Talk With Tommy – Friendships

At a national camp conference that I attended a while back, I was fortunate enough to spend some time with Michael Thompson, Ph. D. Michael has written several books, one of which is called Best Friends, Worst Enemies: Community, Friendship, Social Power and Bullying in Childhood and Adolescence. In his book, Michael explains that there are two different things going on in the lives of children every moment: friendship and popularity. Do you know the number one reason children go to school? Friendships! Children understand friendship at an early age and define it as: loyalty, caring, trust, a bond of “love”, shared interests, fun, and “someone who likes the inside of you and doesn’t care about the outside.” These are powerful, observant statements from school age children.

Michael goes on to explain in his book that the typical elementary school classroom breaks down as follows:

  • Very popular (15%)
  • Accepted (45%)
  • Average or Unclassifiable (20%)
  • Neglected or Overlooked (5%)
  • Controversial (5%)
  • Rejected (10%) (rejected aggressive & rejected submissive)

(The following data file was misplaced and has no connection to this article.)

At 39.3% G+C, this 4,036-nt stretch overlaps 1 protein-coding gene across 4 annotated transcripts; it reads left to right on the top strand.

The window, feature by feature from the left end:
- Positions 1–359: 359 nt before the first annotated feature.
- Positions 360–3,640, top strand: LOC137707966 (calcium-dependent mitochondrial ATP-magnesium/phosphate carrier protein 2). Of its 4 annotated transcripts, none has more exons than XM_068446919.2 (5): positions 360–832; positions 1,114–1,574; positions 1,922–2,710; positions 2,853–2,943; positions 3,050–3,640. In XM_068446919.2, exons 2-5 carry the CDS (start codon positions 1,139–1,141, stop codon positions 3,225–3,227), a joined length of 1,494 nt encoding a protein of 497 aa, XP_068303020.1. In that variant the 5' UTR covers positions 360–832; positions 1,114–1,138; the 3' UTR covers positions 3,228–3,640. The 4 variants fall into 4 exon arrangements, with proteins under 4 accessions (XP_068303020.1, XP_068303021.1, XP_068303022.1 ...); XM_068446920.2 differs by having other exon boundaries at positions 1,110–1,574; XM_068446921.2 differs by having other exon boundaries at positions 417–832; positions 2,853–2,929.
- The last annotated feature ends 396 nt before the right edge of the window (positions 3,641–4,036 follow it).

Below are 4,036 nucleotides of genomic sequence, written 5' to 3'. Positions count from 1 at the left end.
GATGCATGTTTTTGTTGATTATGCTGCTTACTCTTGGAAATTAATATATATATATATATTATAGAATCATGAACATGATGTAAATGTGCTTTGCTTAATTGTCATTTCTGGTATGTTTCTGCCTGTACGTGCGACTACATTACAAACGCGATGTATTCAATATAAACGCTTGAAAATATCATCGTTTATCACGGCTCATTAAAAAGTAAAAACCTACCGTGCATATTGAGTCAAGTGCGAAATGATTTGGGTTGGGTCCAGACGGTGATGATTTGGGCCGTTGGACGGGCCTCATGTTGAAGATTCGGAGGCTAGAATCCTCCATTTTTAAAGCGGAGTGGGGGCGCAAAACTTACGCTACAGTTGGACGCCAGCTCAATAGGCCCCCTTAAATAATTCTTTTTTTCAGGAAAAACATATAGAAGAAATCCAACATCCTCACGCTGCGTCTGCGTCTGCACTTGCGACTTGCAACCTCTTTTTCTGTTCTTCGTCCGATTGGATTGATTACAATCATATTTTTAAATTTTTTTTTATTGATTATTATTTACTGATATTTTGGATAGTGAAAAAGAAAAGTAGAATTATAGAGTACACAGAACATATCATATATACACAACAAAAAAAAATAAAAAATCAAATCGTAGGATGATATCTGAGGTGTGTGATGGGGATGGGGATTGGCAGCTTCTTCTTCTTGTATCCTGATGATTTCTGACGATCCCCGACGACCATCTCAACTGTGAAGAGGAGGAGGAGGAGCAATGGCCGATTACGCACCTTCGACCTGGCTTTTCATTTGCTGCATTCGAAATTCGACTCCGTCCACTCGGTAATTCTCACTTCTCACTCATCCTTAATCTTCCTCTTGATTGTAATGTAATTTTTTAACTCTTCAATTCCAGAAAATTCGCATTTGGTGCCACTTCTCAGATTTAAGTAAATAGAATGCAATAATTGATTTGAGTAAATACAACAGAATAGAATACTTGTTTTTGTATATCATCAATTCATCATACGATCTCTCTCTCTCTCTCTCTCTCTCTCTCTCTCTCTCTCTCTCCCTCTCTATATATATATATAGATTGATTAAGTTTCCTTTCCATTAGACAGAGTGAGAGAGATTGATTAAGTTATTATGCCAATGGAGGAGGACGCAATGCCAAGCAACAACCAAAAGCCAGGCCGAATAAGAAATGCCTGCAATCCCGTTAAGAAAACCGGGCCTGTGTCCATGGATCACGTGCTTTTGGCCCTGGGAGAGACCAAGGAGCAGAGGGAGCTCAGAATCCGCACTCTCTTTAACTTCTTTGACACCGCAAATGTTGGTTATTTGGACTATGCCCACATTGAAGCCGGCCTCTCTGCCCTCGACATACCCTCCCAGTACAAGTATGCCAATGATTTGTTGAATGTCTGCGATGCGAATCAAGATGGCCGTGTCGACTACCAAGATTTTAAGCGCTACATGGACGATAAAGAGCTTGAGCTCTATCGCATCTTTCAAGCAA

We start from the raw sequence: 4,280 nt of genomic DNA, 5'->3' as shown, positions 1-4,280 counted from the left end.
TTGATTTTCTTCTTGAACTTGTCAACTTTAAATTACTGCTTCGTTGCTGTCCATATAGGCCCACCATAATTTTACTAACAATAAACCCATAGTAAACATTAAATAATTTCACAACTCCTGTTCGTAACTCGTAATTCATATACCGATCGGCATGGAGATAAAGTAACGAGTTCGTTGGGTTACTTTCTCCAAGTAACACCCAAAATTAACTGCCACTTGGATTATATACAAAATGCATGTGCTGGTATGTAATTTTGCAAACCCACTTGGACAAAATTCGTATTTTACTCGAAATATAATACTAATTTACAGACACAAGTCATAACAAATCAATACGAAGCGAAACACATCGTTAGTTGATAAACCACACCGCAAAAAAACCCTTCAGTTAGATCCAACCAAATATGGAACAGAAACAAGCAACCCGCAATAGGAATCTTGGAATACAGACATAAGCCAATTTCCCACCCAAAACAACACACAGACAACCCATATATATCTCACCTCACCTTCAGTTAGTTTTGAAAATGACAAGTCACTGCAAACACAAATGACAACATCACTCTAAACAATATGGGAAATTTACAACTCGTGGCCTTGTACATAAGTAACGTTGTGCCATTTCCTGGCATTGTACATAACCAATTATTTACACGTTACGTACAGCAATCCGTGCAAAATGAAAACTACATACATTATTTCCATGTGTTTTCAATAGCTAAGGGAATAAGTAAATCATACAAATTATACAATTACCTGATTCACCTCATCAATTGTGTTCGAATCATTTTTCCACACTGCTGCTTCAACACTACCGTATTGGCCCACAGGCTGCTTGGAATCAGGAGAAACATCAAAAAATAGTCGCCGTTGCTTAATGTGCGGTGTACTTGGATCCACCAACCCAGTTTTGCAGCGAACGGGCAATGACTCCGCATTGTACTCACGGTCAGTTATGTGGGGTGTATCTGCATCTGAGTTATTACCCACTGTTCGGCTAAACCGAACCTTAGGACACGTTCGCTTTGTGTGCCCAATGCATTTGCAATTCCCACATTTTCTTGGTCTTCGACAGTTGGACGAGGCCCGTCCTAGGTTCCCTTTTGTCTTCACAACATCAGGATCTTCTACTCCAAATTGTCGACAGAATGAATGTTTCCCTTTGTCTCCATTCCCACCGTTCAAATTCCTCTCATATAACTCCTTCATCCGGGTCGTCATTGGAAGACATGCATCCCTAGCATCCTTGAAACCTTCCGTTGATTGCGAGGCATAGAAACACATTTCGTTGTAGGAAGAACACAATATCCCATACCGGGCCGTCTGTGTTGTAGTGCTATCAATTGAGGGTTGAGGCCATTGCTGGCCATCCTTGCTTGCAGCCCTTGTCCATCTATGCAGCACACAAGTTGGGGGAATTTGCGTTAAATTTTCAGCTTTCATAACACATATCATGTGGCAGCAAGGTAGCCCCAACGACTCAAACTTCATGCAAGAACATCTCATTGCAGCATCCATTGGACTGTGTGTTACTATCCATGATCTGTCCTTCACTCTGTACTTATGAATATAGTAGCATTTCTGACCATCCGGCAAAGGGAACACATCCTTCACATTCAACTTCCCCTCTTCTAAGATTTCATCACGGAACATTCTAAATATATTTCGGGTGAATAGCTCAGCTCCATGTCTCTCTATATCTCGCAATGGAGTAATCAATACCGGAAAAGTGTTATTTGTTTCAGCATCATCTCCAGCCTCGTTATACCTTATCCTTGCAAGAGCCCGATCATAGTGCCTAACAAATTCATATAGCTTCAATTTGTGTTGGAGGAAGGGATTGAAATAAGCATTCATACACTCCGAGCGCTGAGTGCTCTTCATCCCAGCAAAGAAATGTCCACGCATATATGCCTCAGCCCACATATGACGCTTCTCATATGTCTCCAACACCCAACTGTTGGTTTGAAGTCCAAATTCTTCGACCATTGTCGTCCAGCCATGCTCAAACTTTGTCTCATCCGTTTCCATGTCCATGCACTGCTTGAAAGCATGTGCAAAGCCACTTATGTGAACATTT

This means that 80% of children (Very popular, Accepted and Average or Unclassifiable) are “friend-eligible” and will experience normal social pain, but they are not usually at risk of not having friendships. But, this also means that 20% of children struggle to find friendships!

If your child has friends or is popular, help him/her to be a model of friendship and to possess those characteristics by which children define as a true friend. Moral leadership is so critical for school-age children (as well as parents) and popular children have a greater opportunity to set a good example of how to include others and be kind to others. What a great age to learn to bridge gaps to others!

As for the 20% at risk of not having friendships, it is critical for these children to know their uniqueness… the qualities that God gives each of us to make us special. Parents can help identify, build on and encourage this God-given uniqueness.

Camp is a place where children often find what is unique or special within them. They also see and appreciate what is special in others. Campers learn how to cooperate with and respect others, improve social skills and effective communication, discover more about moral values and their self-worth from their camp experience. Camp Olympia is the place for long-lasting friendships that follow the rules of kindness and inclusion.

We are so grateful for the time spent with your children this summer and look forward to seeing those that will be arriving for Term 4! God Bless!